We talk with Rob Bridgett about culture, craft, and coffee!
Creating Sound: Rob! What do you think the futuristic cyber-audio designer’s responsibilities will be in five years? Ten? Ten thousand?
Rob Bridgett: I think your responsibilities, and whom you report to, the kind of work you do, all depend on the culture you work in. I’m thinking how differently organized EA sports is from say, Media Molecule or Double Fine and I’m wondering how different things are from five years ago in our industry. Not that one is any more or less ‘creative’ or ‘technical’ than the other, just that their structural differences are necessary to the end product. I’d say in some cases, there is no difference at all, even going back 10 – 15 years, and I’m thinking that time might not be as useful a reference point as we might think. I think all the significant changes have come from the people working in the industry, and the types of games being made, and if you looked at those games outside of release date, you might think them from a previous generation. Games like Limbo, Soundshapes and Journey have changed things so much more than the technology has; they are new art forms, new business models, and herald new ways of designing and integrating sound into new experiences that the hardware manufacturers couldn’t have dreamed of. There are so many wonderful and innovative games and ideas coming through now, that they feel like creative opportunities exploiting the cracks between technologies.
Digging in a little on the audio technology side, I think the enrichment of middleware will continue and in doing so set a lot of new ideas free. This I see as incredibly positive, accessibility of tools and simple, solid interfaces that allow deep experimentation and customization were one of the fundamental ‘missing parts’ of the audio development landscape. There is also so much tutorial content and shared knowledge in this area, that it is now so quick and easy to get interactive content up and running. In the past I’d have struggled to give advice to anyone from a linear sound background as to how to best get a feel for game sound, now you can just point them to download Wwise and the tutorials or Fmod TV on YouTube and they’ll not only be able to hear and read about it, but build their own projects with their own content, hands-on, for free! You can’t even do that with Pro Tools or Nuendo, so we are ahead of the pack there in terms of accessibility. Again, I think this accessibility to enriched interactive tools opens up the craft and technology to people with very new and different ideas and uses for these engines.
To your first point, do you think that a studio’s culture influences the final product?
It is the biggest influence. The team and the culture operate on all levels of production, from attitudes to overtime to innovation. The Kixeye recruitment video really sums these things up nicely and puts a bow on it. It will make you laugh in recognition at this notion of the ‘old ways’ of game business culture. However, if you want to take this kind of thing to its logical conclusion, I recommend looking again at the Charlie Brooker / Chris Morris TV show, ‘Nathan Barley’. This is why I think it is important for audio to be represented at the cultural level in a studio, if it isn’t, then of course it will be neglected. Sound needs a seat at the table.
Going back to your second point about audio technology, with the barrier of entry into game audio getting lower and lower, what new qualifications will emerging for the audio designer?
So, with the access to the technology getting lower, accessibility to publishing platforms is easier if you have a small savvy team of coders and designers with a really great idea, they can make that happen at a relatively low cost. They’ll still need some business and production savvy, but they don’t need to go through the publisher sign-off and pitching process, which is good if the idea is focused and clean, but there are new challenges with that model, in that you can just put out an underdeveloped, buggy product. Sure, feedback and milestones can sometimes take the ‘edge’ off a product, but they also give it a more polished feel, and there are lessons to be learned in that, seeking feedback, setting regular milestones, that’s all a healthy part of production – of course some teams can’t and don’t work like that, but that polish process has to happen in there somewhere. In terms of audio production, there are a whole range of ways that audio can be integrated into indie games – from outsourced lists of sfx and music that the developers hook-up themselves, to on-site implementation and audio design roles. The former is a model that triple-a development studios have slowly moved away from (on the whole). There is a whole ecosystem of studios and cultures with different ways of bringing audio into their games, and I think that diversity is one of the really interesting and challenging things about our industry.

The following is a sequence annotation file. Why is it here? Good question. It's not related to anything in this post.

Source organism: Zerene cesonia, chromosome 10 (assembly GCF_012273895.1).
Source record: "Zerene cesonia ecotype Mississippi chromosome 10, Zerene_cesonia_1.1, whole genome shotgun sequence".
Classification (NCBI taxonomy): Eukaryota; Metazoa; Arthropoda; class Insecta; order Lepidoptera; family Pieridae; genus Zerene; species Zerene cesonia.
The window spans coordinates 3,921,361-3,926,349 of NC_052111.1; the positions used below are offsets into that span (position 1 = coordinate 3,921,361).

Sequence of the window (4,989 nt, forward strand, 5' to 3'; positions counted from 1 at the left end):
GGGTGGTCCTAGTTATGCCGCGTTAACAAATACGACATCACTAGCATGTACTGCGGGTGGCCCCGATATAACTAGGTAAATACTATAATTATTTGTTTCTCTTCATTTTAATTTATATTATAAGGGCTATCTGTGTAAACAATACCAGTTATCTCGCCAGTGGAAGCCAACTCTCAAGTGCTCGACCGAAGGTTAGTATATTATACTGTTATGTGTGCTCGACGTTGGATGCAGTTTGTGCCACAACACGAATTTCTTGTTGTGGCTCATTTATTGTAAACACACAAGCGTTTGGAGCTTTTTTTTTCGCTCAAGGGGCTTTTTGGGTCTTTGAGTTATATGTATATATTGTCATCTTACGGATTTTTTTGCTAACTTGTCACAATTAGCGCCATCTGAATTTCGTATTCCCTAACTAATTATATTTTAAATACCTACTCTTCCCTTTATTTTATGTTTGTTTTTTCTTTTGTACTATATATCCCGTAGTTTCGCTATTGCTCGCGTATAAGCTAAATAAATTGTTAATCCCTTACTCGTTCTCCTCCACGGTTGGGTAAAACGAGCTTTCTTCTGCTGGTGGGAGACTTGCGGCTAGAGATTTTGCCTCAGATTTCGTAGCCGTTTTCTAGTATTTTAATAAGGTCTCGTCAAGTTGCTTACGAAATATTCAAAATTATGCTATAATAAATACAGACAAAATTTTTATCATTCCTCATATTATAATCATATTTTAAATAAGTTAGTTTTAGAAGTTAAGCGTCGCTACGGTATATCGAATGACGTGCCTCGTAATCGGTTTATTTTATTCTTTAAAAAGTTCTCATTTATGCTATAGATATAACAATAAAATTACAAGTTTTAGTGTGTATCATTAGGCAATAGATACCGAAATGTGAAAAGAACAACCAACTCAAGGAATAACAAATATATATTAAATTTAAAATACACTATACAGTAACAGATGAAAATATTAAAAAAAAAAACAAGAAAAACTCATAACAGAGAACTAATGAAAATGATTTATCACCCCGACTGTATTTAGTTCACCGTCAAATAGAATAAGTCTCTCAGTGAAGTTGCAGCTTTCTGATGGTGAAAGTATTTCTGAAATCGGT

Anyway, to your point about qualifications, I think personally any qualification in any discipline will give you the perspective of working on something and finishing it to a high enough standard, the other essential thing you’ll need is experience in collaborating with others on projects. I’m not necessarily talking about paid work for a developer, although that experience would be hugely valuable, I’m thinking of examples of projects you’ve worked on with other people, where you can identify your role, talk about the process and decision making on that project, how feedback was gathered and prioritized, and how the final ‘thing’ was completed as a mutually accountable team – that experience could come from anywhere, be it a mountain climbing expedition, or publishing a small journal. Speaking from my own perspective, I’m always very impressed, and inspired, by people who are professional, respectful, and have a good sense of humour – that goes so much further than having shipped 5+ AAA titles that have reviewed 80 or above on metacritic. Soft skills are in short supply and high demand, but again, it is a balance between those soft skills and experience, and understanding of your craft. I think Valve described seeking T-shaped people – meaning having broad overall experience, which is the top of the ‘T’ – coupled with a deep specialization, which is the vertical part of the ‘T’ – it is another interesting way to evaluate holistically for a role within a team and particular culture, rather than trying to specifically solve your needs for a ‘technical sound designer’ or an ‘audio programmer’. Damian Kastbauer has said ‘it’s all about the people’ – and he’s totally nailed it – ‘it’ being making games.